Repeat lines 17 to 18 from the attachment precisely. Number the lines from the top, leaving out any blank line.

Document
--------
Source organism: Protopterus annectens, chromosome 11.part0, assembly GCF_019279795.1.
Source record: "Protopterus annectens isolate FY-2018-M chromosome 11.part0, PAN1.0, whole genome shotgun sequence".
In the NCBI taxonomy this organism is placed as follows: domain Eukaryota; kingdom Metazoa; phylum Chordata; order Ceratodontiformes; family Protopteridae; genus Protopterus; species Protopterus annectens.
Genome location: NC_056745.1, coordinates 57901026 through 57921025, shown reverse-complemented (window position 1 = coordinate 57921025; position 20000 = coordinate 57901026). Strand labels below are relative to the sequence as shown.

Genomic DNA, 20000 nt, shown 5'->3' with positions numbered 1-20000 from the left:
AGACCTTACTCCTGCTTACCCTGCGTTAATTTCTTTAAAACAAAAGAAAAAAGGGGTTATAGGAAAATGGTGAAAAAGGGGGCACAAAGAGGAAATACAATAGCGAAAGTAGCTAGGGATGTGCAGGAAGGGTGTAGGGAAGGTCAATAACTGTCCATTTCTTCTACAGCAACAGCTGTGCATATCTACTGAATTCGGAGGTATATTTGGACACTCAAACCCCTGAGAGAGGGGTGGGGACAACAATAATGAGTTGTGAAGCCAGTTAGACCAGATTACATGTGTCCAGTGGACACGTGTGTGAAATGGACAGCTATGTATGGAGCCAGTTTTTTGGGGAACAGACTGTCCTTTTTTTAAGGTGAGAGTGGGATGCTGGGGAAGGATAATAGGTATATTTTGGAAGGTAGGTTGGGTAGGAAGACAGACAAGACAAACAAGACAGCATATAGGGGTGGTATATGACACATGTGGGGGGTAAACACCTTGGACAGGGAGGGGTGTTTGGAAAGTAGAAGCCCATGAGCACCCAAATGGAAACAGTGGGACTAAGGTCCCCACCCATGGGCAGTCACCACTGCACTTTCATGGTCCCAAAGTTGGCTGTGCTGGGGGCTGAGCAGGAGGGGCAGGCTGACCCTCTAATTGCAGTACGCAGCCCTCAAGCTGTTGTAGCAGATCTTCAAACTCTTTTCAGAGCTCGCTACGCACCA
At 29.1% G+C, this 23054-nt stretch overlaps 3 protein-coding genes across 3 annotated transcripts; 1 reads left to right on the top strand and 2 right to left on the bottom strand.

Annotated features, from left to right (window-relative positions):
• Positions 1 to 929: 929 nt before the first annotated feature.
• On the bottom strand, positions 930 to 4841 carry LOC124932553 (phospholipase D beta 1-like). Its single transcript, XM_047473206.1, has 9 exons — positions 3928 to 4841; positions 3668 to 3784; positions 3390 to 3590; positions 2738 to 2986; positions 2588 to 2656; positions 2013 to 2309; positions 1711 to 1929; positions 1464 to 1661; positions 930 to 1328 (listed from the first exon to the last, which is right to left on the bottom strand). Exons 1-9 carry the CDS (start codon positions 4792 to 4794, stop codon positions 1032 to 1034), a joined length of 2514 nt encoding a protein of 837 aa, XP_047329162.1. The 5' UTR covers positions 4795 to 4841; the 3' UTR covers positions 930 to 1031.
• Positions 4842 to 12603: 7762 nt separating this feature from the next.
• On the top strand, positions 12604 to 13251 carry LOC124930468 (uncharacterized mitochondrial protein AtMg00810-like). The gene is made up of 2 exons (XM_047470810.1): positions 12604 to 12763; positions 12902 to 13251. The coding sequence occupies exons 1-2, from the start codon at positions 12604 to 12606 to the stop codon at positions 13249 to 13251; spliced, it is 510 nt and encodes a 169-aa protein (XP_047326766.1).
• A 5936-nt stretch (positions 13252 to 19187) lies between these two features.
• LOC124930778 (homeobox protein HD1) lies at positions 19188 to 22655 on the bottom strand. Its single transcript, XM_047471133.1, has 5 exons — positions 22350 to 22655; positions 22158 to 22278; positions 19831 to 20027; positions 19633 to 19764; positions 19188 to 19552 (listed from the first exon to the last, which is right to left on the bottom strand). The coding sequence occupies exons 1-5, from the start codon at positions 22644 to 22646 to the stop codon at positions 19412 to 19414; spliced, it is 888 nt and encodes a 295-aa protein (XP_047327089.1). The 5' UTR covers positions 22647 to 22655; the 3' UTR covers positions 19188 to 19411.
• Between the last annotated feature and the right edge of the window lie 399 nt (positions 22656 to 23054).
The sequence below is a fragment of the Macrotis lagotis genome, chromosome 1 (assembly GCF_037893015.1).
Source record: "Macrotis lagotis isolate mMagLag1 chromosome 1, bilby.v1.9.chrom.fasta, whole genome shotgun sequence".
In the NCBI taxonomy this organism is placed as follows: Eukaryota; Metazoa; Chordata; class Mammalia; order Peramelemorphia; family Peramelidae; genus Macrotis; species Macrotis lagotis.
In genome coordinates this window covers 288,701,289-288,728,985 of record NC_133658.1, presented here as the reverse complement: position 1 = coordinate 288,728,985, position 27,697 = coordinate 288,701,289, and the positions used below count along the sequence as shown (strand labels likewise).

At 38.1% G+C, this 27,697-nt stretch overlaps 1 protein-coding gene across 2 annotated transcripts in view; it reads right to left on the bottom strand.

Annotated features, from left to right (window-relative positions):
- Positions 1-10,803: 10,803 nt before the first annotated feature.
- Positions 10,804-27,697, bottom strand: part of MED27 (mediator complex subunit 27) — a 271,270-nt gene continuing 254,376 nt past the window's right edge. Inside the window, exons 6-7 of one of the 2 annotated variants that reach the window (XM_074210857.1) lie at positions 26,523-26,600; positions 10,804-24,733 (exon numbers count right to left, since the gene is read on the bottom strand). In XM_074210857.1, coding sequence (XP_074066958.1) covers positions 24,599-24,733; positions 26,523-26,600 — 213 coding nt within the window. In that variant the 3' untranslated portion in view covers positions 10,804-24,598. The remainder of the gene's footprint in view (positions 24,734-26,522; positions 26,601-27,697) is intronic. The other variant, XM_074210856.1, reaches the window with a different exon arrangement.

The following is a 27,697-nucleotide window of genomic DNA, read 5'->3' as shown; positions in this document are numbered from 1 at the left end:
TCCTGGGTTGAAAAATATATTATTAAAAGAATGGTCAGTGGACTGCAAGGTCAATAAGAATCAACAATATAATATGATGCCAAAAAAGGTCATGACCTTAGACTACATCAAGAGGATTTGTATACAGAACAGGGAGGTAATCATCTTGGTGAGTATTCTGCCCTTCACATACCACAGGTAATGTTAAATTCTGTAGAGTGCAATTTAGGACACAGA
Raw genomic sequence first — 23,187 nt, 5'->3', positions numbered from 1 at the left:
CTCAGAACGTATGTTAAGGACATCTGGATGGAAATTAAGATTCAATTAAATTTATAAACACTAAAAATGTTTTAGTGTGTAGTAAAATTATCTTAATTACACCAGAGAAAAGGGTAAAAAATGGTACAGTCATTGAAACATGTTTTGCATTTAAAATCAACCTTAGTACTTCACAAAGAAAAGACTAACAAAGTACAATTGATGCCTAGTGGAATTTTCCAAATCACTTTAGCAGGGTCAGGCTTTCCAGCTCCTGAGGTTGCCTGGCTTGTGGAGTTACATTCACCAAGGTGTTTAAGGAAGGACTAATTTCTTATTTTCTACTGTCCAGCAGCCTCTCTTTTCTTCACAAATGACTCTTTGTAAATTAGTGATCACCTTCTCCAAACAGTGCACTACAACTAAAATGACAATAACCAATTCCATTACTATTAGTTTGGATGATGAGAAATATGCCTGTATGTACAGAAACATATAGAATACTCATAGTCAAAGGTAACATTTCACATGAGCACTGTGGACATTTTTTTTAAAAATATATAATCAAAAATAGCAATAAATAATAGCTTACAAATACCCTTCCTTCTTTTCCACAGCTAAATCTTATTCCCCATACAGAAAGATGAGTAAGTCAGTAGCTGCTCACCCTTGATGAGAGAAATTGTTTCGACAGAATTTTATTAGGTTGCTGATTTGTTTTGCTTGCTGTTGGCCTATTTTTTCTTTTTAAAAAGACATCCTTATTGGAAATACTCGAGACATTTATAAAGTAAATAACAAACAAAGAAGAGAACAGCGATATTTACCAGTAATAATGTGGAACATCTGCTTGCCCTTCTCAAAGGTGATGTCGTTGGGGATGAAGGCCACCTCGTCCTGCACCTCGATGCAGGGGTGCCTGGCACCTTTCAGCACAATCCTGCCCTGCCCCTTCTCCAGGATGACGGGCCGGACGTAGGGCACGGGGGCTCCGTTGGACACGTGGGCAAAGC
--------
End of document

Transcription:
Source record: "Macrotis lagotis isolate mMagLag1 chromosome 1, bilby.v1.9.chrom.fasta, whole genome shotgun sequence".
In the NCBI taxonomy this organism is placed as follows: Eukaryota; Metazoa; Chordata; class Mammalia; order Peramelemorphia; family Peramelidae; genus Macrotis; species Macrotis lagotis.